Thursday, April 1, 2010

Economy project

I have long been interested by range of meanings embedded in the word “economy.” Etymologically speaking, the word comes from the Greek oikonomia, or “household management,” (from oikonomos "manager, steward," from oikos "house"). Only in the seventeenth century does the word begin to mean “wealth and resources of a country” (short for political economy).

So, today, at the same time that “economics” primarily suggests the networks or systems for exchanging wealth/goods between large bodies (corporations, nations, etc.), “economic” as an adjective continues to be more broadly applicable: “I can’t go out to dinner tonight for economic reasons.” In fact, in French it’s still reasonable to “make economies” (“faire des economies”); i.e., to restrict or closely manage spending in order to save money.

And in addition to its relationship with money, “economy” also retains a still more general relationship with ideas of management, and especially of ingress and egress. In this sense, economy still relates to “household management” (home economics, anyone?), and it can be used to describe other systems that are not necessarily financial: most interestingly, in the seventeenth and eighteenth centuries, the term could mean “The proper management of the body; (also) the rules which control a person's mode of living; regimen, diet” (OED).

All of this is to say, that I’m thinking about starting a project, and when I call it the “kitchen economy project,” I want to be clear about what I mean. Before I describe this project, I present the grounds for it:


I have a ton of staples in my kitchen—different types of rice, wheat berries, bulgur, quinoa, pastas, popcorn, dried beans, lentils, nuts, spices, frozen veggies, condiments, etc. These are just some of the prettier ones:


It is wonderful to have a well-stocked kitchen.  As long as I keep oils, vinegars, spices, some condiments, baking stuff, grains, pastas, and dry beans on hand, I really only need to shop for a few things: produce, nuts, soyfoods.  I can go to the farmers market or the supermarket, buy whatever veggies look good, take them home, and make something out of them—no menu planning, and no big shopping lists based on recipes required.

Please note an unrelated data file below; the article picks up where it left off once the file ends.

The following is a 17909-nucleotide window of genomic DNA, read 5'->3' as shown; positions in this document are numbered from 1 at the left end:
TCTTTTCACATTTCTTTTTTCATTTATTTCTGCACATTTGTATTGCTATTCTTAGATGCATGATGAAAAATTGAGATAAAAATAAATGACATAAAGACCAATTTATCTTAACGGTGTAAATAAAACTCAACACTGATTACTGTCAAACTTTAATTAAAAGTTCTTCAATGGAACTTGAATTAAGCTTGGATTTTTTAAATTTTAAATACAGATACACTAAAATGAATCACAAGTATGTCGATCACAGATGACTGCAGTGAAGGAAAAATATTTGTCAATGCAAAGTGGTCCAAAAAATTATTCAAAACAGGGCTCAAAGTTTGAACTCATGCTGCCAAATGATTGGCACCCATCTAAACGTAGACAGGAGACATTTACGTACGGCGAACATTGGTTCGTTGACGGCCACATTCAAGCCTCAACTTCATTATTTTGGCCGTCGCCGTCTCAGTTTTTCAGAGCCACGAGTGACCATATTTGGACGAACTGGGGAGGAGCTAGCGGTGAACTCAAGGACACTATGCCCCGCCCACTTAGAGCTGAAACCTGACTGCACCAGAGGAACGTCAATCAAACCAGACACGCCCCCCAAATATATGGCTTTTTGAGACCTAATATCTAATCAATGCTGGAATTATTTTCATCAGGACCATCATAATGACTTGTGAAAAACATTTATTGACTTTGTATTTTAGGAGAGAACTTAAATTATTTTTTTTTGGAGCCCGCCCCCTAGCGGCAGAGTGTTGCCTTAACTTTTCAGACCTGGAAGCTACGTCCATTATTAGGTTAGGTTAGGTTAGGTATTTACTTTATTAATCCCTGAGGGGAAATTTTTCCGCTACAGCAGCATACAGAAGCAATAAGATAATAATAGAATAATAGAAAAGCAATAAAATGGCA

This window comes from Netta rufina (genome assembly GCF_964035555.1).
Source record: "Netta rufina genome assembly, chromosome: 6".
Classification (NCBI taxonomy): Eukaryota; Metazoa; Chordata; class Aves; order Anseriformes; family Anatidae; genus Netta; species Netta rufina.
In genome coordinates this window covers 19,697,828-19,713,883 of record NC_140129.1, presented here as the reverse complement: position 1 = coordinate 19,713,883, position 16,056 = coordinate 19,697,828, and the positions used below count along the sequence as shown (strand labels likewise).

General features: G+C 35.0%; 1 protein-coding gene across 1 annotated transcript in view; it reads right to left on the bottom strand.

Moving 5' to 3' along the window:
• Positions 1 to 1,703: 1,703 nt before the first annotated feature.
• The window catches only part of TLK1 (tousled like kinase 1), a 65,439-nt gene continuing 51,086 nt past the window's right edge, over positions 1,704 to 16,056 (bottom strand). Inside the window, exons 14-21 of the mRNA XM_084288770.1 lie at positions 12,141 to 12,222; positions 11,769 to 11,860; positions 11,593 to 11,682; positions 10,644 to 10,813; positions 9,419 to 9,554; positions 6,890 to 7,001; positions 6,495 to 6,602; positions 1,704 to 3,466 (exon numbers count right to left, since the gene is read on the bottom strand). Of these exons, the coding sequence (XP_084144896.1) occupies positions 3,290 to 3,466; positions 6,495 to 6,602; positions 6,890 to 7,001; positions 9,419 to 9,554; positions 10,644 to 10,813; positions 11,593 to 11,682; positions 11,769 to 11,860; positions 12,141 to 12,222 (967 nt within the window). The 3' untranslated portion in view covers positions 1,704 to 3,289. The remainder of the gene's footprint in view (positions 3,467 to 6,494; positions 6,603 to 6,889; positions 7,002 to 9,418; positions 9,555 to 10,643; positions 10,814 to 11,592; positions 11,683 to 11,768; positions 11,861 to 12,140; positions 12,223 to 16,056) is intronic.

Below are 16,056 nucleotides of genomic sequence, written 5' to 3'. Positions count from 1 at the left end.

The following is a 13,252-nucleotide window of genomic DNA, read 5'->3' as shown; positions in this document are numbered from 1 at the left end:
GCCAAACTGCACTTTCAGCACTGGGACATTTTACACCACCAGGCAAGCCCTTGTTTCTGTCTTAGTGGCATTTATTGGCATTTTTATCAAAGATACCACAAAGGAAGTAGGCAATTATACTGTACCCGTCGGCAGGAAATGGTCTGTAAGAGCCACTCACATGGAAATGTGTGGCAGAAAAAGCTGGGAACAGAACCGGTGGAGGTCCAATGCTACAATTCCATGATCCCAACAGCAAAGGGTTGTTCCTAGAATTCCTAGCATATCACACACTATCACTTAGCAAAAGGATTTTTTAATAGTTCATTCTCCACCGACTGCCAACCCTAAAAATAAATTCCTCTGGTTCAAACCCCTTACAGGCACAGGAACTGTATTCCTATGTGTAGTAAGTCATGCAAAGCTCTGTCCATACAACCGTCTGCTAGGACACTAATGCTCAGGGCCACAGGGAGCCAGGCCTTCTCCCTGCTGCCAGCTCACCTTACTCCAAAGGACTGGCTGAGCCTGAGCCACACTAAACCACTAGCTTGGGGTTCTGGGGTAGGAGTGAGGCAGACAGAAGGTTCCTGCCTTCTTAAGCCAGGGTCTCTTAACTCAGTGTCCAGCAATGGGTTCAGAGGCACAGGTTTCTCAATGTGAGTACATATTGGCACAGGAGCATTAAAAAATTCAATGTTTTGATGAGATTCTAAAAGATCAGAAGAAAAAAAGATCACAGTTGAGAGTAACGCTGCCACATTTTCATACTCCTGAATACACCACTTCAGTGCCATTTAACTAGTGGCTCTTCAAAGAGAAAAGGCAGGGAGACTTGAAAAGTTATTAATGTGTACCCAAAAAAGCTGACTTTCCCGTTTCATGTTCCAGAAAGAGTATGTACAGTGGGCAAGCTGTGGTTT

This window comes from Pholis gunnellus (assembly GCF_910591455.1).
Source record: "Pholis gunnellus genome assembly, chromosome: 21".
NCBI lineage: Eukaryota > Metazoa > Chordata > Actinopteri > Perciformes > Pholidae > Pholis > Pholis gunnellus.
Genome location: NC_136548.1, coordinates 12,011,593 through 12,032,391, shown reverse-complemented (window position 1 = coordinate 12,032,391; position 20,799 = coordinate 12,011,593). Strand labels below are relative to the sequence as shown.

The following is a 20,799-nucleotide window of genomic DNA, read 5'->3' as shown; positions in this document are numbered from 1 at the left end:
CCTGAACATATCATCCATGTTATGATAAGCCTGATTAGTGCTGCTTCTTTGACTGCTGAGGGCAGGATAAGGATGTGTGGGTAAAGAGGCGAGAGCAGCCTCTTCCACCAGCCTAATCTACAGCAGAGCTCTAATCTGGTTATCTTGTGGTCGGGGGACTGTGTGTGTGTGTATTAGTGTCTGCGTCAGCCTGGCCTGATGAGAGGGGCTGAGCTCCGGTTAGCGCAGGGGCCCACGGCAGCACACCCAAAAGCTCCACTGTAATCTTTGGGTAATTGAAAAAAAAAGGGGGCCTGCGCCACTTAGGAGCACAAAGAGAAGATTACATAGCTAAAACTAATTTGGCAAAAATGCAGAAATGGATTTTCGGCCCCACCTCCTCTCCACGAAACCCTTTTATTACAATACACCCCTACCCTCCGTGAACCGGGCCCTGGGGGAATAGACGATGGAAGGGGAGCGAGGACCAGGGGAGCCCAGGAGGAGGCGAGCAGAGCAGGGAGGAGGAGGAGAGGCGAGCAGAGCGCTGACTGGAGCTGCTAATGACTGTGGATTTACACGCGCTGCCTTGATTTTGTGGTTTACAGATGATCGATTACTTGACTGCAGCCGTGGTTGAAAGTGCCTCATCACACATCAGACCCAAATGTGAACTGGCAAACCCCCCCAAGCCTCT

But some of the stuff in one’s kitchen gets old.  You get stuck in ruts—always making brown rice, while the quinoa sits sadly in the corner of your cupboard.  And while bulgur may actually last forever, most “nonperishables” will eventually begin to lose their flavor and/or nutritional value, or even go bad (for example, many oils and nuts).

Moreover, I might be moving house in a few month, and it would be nice to have less stuff to move.

So, I’d like to see what happens if I declare a moratorium on buying staples.  I did this before I left Chicago, and I was amazed at how little money I spent on groceries.  Of course, I will have to stock up again later, so I’m not sure this will be an “economy” project in the financial sense of the word.  I am, however, interested in the challenge.  Learning to cook vegan made me a more creative cook, and I’m curious to see how I cook when I don’t always have everything on hand.  If I end up making black-eyed peas with oregano, garam masala, and slightly-rancid sesame oil, I can always back out.

Any thoughts about how or when I should do this?  How often do other people clean out their pantries?

2 comments:

Hannah Miller said...

I love finishing the last of anything. If there is not enough of grain/legume A to make a full portion, I cook up grain/legume B and mix it in with A. For example, there wasn't much oatmeal this morning, so I threw in some cornmeal.

myer nore said...

Yes! Critical theory meets the kitchen. I remember the article you wrote (for spurgin?) on economy years ago :) Nice!

I've never (never) cleaned out my personal pantry, nor has it even occurred to me until now. I've always thought that the book / food ratio was so ridiculous in my house that if anything was to go, it was the books, especially considering the probability that I won't be able to access any books I have that I need through the internet, local libraries, or bookstores. Then again, I do live with a living, breathing kitchen efficiency machine; we always have one less pot than would be absolutely convenient because it's not what we absolutely need. Thank goodness! Then again, food rarely lingers in my kitchen; I tend to go through stuff.

I have to say, I'm surprised you're spending grocery money on staples; isn't that a little mis-budgeted?

I find that how one chooses to stock their kitchen is a good indicator of how they express themselves as a cook. If you keep fourteen grains in good supply, then you know not all of them are being used - or at any rate, more things made by mixing are being made. If you keep two or three self-prepared condiments in the fridge that will perish within a week, you know that the kitchen is a realm of improvisation and impulse. A stock is more than a "how long would I survive if WWIII started tomorrow," it's a whole hierarchy of stages of preparation. My grandma has frozen cookie dough prepared in her freezer for when guests or grandkids drop by.

What I love about this conversation is the implied discussion about what the difference is between frugality and economy. If it's cheaper to keep less on stock, does that necessarily mean that less healthful eating is the result?